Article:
She specifically addressed the Indo-Caribbean community that comprises a fair share of the District and came out in large numbers during the campaign. “You have been underserved on many levels. But your voice too will be heard through my leadership,” she said.
Her opponent, Richard David, who had been credited for bringing the Indo-Caribbean community to the polls, was given a seat on the dais and asked to perform the roll call of dignitaries present at the event. She acknowledged David in their race during the speech.
She ended her address by talking directly to the community.
“We are a great District…but you must be the change. You must volunteer. You must sacrifice and you must pay it forward because you are the heart of the community.
The long event ended with a taste of what everyone hoped for, a song. Adams’ might now be known as the first woman to hold this council seat, but in the community it was her singing that those present clamored for. She obliged with a few chords of ‘A Change is Gonna Come’.
George Motchan Detention Center is set to close this summer.
The jail on the Rikers Island complex currently houses approximately 600 men. The Mayor’s administration says the closure is possible due to the decrease in the city’s jail population which dropped below 9,000.
There have been numerous reports of abuse and violence at the facility.
In 2014, a pattern and practice of conduct was found to violate the constitutional rights of adolescent male inmates.
The closure is not believed to result in the reductions of Department of Corrections staff. It will, however, limit the amount of overtime for DOC staff which will allow for key staff training and support in other areas.
This closure will bring the total number of Riker’s Island facilities to eight from nine. This is the first planned closure since the Mayor’s office announced in March its plan to close the complex and create a smaller jail system. The city will be looking to identify sites that can replace the existing jails on Riker’s Island. The Queens Detention Complex in Kew Gardens has been tentatively named as a possible site.
Beginning July 2018 all public buildings will be required to provide diaper changing stations to all parents, regardless of gender.
Mayor Bill de Blasio has signed into law Intro 1241-A, affectionately referred to as the Daddy Diaper Law.
It was 2016 when then President Barack Obama signed into law the Bathrooms Accessible in Every Situation Act or BABIES Act. The law required changing tables in all public federal buildings in both male and female restrooms. This ended the practice of providing changing tables only in women’s restrooms.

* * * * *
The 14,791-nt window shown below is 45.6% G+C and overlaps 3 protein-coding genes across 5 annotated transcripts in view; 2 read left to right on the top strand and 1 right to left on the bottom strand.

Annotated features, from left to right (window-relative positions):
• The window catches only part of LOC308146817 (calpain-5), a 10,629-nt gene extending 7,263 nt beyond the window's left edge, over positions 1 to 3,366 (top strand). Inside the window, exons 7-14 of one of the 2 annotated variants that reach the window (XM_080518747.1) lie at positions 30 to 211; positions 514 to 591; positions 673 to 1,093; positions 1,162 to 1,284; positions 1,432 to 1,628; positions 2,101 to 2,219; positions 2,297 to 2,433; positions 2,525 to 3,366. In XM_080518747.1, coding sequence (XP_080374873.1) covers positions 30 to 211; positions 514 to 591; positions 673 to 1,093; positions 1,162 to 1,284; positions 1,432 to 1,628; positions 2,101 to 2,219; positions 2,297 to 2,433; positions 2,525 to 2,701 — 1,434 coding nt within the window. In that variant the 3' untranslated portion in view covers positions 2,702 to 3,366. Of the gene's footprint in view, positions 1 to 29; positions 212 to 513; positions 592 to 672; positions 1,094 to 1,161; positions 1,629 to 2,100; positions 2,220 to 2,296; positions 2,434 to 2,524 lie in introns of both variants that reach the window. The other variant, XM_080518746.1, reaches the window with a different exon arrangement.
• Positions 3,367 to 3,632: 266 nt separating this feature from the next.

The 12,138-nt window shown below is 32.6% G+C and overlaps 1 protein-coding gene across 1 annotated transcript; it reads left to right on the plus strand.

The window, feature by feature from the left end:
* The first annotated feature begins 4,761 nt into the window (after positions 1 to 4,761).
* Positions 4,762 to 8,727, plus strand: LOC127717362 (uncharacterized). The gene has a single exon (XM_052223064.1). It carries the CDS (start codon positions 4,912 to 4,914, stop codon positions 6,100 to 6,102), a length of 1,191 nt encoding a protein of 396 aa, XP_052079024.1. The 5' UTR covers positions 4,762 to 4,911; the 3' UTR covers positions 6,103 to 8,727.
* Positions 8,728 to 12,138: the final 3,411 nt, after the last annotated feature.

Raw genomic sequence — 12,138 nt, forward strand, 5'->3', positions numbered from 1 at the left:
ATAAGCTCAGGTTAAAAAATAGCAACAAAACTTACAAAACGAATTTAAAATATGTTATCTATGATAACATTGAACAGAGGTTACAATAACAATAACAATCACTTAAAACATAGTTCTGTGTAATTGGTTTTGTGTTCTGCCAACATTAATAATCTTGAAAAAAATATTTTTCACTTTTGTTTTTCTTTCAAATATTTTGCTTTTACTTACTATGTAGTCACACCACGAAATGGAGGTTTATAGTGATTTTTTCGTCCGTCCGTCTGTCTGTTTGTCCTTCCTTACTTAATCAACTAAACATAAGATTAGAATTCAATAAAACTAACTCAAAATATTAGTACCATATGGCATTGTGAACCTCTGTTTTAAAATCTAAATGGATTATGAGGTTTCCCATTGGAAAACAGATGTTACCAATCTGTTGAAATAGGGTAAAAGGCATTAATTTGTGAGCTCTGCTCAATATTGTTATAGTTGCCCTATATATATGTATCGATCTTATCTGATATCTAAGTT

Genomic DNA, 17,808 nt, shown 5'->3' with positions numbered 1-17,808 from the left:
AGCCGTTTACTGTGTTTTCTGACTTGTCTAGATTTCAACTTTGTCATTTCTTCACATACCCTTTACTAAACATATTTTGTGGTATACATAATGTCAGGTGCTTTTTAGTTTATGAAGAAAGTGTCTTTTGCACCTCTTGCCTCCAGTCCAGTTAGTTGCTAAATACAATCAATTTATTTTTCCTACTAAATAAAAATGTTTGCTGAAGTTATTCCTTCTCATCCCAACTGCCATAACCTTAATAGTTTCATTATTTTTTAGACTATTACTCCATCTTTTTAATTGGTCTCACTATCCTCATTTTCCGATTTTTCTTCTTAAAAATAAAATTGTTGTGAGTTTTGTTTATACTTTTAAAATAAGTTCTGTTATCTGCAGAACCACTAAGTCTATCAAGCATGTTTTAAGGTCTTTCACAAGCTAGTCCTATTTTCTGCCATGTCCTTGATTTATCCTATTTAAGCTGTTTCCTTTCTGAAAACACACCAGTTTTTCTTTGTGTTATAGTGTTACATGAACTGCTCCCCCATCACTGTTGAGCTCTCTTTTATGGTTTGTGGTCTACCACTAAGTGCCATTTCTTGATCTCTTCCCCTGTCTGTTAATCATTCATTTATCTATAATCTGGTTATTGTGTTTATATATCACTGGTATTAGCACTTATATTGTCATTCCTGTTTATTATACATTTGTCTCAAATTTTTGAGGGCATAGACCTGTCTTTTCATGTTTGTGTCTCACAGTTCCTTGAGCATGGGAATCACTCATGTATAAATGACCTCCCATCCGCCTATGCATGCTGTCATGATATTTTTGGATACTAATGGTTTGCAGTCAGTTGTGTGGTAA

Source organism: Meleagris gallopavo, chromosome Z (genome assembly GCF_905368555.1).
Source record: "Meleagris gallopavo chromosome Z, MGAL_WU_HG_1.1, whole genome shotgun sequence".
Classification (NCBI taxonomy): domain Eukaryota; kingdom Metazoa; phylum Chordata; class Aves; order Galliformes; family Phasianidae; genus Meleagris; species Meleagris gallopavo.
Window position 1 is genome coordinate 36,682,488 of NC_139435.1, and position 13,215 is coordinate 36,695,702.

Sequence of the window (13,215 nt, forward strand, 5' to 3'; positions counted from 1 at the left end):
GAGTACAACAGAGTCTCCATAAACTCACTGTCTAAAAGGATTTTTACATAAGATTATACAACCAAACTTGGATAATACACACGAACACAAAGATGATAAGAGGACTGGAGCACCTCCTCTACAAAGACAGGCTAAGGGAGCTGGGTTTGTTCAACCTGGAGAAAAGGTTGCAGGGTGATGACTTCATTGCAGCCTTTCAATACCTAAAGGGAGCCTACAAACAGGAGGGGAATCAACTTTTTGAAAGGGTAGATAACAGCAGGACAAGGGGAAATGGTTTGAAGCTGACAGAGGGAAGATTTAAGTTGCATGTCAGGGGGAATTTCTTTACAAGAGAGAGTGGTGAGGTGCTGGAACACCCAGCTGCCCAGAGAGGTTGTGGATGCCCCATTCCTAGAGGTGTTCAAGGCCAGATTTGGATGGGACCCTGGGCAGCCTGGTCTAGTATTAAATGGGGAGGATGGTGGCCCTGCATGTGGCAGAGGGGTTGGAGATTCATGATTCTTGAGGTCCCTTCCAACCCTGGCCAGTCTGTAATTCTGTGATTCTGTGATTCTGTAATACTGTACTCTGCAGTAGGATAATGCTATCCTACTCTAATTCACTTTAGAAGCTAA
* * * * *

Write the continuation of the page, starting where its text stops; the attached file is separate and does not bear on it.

“As a dad, I know first-hand how frustrating it can be to handle diaper emergencies in public without a changing station” said Mayor de Blasio in a statement about the law. He acknowledged that “men have to change a lot of diapers.” Many believe these bills are steps towards improving gender equality.
Baby changing tables are familiar fixtures in women’s and family restrooms. Dads in need of assistance would have to finds ways to adapt to their environment. This inequity made sharing parenting roles challenging.
The bill affects public buildings only. Private facilities are not affected, but most likely to follow suit in the near future.
On December 29, Governor Cuomo signed into law the Minority and Women Owned Business (M/WBE) Bill S6513B. The law will increase the City’s discretionary spending to $150,000 from its previous level of $20,000. It will also allow the City to consider a firms M/WBE status when using the best value procurement.
This can be a game changer for small minority and women owned businesses that have struggled to do business with the City. The City awarded over $98 billion in government contracts in fiscal year 2017. M/WBE’s received $1.1 billion of that spending. Black Businesses were awarded $50.9 million or 0.3% of those dollars
This higher level of discretionary spending will allow businesses to avert the bidding process which can be lengthy and requires plenty of time and effort. Things that are not luxuries for smaller businesses. One business owner surmised that filling out a bidding proposal was equivalent to spending $10,000. Another owner, who was awarded a government contract, conceded to making the investment to hire an individual to complete an RFP to increase his chances of procurement.
This increased level of procurement will mean that city agencies representatives can disperse more dollars. In 2017, the City extended its procurement fairs’ reach to the outer boroughs with smaller fairs and more opportunities to meet agency representatives. However, many business owners viewed those fairs as mostly business card exchanges that led to little else. This legislation has the potential to turn those card exchanges into real business opportunities.
With Government dollars set to roll into Southeast Queens in the form of several projects and awards, doing business with the City, and State, is all the more important. Lt. Governor Kathy Hochul announced a $10 million dollar grant for Downtown Jamaica revitalization. The City Council approved a zoning plan for housing and commercial districts in Far Rockaway. The Long Island Rail Road’s (L.I.R.R) $1.9 billion dollar third track project was introduced and the Metropolitan Transit Authority (MTA) announced upgrades to its Downtown Jamaica transit hub. In addition, a $10 billion expansion of JFK International Airport was announced by Governor Andrew Cuomo.